It has been a common secret among PE teachers for some time now that they don't expect pupils to do PE any more, because many of them are underfed and get dizzy. They need to be discreet, as these underprivileged children don't wish to be exposed to their peers. In my previous school, the teachers arranged among themselves to give the school canteen some money, so that the canteen could give the child a snack, without embarrassing the child.
However, this was not enough. In many schools today, it is the parents' associations who come together, gather food and discreetly arrange to allocate it to those families of the school who are suffering.
5. 'Casinos don't represent the values of a great city' - Ken Griffin is the CEO of the giant hedge fund Citadel Capital, so he should know a thing or two about gambling. But even he, a conservative Republican, is against Chicago having a casino downtown.
I wonder what John Key thinks. Well, we have an idea. Key would like to grant Sky City more licenses for pokie machines in exchange for a big convention centre in the centre of Auckland.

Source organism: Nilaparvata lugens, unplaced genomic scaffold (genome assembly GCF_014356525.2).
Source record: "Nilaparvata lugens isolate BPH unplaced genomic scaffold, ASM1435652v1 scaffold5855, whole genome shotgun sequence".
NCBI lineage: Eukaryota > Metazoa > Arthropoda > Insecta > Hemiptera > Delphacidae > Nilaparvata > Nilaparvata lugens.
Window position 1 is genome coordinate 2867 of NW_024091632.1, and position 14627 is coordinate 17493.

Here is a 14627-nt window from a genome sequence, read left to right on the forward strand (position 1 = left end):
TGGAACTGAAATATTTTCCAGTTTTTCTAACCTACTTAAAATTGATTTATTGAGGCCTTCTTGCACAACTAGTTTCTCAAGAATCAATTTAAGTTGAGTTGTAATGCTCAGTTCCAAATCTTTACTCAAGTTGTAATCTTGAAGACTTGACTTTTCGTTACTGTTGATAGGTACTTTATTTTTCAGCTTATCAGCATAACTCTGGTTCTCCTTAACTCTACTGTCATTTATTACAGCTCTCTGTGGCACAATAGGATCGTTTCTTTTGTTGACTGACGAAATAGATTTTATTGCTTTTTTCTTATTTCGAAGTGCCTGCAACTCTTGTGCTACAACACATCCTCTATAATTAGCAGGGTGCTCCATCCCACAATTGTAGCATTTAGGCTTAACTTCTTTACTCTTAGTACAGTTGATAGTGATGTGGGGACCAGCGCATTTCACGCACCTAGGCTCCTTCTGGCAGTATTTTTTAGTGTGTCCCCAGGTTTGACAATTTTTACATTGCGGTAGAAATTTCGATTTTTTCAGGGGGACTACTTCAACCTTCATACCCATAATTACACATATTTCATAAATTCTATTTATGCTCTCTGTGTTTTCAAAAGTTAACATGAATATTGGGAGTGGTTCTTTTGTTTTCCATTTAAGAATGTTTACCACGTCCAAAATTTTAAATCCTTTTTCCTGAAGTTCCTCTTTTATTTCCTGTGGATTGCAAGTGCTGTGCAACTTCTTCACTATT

"There is no great city in America that has a casino (downtown)," Griffin said. "And there's a reason for it. Casinos do not represent the values of a great city."
6. Yet more austerity - Just days after the last Greek bailout/austerity deal was announced, Reuters reports Greece will need yet more austerity.
Greece will have to slash a further 5.5 percent of GDP in government spending in 2013 and 2014 to meet agreed fiscal targets underpinning the second international bailout for Athens, a European Commission report said.
he report, obtained by Reuters, said a package of savings adopted by Greece in early 2012 worth 1.5 percent of gross domestic product should allow Athens to meet the target of bringing the primary deficit down to 1 percent this year.
"However, current projections reveal large fiscal gaps in 2013-14," the Commission report said, adding that the shortfall for the two years totalled 5.5 percent. Therefore, substantial additional expenditure cuts will have to be announced and adopted by Greece in the coming months, in particular when Greece updates its medium-term budget in May 2012," the report said.